Silk painting using watercolour technique. Watercolour technique on silk was the perfect medium to depict the emotional response to raging fire.
Oh dear, this art blog is turning into a photography one. There are so many more photo blogs out there than painting ones and many have challenges which I enjoy. I could put out painting challenges (may do) but they take more time to do. Also photography is so accessible to everyone in this digital age. Anyway photography IS an artform… not necessarily snapshot type but carefully composed, discovered images which communicate. Today I am responding to Cee’s Oddball photo challenge.
This image of mine is real but looks abstract. It seems to be foil wrapping paper but it is actually reflections in the water of the Dragon Resturant at Lakes Entrance in Victoria. With all the lovely views around the “Dragon reflections” took my eye. The light was strong (late afternoon), the angle just right and I happened to be there at that moment. That is what photography is. A few minutes later and the “Dragon magic” had gone.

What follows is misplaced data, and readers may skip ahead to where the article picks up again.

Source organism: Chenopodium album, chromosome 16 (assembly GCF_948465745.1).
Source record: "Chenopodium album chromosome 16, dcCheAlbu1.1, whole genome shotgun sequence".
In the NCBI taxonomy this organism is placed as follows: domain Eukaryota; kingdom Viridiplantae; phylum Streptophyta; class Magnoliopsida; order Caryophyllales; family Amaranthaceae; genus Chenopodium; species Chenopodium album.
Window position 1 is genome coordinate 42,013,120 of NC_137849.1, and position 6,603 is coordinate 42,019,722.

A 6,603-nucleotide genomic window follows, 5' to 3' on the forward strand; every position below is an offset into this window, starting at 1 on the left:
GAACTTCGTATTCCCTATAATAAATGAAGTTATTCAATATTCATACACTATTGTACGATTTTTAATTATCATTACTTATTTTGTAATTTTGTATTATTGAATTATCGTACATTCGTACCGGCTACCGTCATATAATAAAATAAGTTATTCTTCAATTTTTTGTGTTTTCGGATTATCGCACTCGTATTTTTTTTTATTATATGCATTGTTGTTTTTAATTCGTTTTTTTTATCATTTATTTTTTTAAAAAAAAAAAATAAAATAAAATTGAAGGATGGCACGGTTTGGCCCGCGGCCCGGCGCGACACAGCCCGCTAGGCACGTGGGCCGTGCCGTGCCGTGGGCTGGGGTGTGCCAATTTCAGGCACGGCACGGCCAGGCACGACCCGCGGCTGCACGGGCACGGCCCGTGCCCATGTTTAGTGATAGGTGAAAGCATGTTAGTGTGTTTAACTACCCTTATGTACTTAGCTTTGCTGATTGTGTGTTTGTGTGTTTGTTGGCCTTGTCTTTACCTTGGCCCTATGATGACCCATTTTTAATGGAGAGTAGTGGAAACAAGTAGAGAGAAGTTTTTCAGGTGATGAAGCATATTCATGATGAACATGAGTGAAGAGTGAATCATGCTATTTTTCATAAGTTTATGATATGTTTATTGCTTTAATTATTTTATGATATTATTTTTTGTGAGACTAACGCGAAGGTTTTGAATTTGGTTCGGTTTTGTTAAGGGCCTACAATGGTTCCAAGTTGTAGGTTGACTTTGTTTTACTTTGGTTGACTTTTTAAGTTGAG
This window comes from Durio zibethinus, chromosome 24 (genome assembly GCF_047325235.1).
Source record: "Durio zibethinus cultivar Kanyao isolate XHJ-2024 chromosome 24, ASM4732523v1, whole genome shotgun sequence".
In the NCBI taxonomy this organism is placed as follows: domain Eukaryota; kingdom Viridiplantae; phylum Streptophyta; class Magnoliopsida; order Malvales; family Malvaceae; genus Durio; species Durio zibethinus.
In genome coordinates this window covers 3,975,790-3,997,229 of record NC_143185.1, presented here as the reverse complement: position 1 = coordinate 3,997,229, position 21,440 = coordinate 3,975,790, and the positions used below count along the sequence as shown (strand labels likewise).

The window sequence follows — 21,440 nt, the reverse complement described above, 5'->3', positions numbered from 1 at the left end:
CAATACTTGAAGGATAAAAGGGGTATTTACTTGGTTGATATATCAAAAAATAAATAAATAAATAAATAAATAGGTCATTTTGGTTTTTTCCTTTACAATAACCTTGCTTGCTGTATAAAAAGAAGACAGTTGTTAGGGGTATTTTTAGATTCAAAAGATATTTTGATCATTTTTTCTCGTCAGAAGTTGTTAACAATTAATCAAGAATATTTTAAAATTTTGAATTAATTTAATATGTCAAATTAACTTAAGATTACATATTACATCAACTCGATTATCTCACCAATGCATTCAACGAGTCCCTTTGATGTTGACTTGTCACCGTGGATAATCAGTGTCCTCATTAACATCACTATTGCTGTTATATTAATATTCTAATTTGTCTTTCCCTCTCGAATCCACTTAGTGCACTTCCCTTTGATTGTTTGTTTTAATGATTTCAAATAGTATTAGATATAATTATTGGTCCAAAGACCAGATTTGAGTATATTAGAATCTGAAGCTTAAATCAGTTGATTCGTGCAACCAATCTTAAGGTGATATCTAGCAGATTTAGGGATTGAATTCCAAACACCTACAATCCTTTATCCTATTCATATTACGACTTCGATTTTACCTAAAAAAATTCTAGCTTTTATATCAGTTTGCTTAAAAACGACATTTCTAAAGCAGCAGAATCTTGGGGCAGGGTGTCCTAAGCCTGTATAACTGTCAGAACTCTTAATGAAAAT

The flame robin is one of our beautiful, colourful small birds in Tasmania. Although we do not get them in our garden, a friend, Natalia, in nearby Wilmot has resident, chubby, “robin red breasts”. Natalia, took the photo from which I have painted this robin in watercolour. I am lucky that she is so good at taking clear photos and has permitted me to use her image for reference. Still a little twigging to do on this work in progress, and the decision on whether to create a background (if I do I usually design my own, often incorporating our Australian eucalypts). What do you think?
No background emphasises the shapes of the negative spaces and offers no competition to the subject, so the viewer focuses solely on our little feathered friend.
Background gives a sense of place, can lead the eye on a journey and offers more interest in colour and design.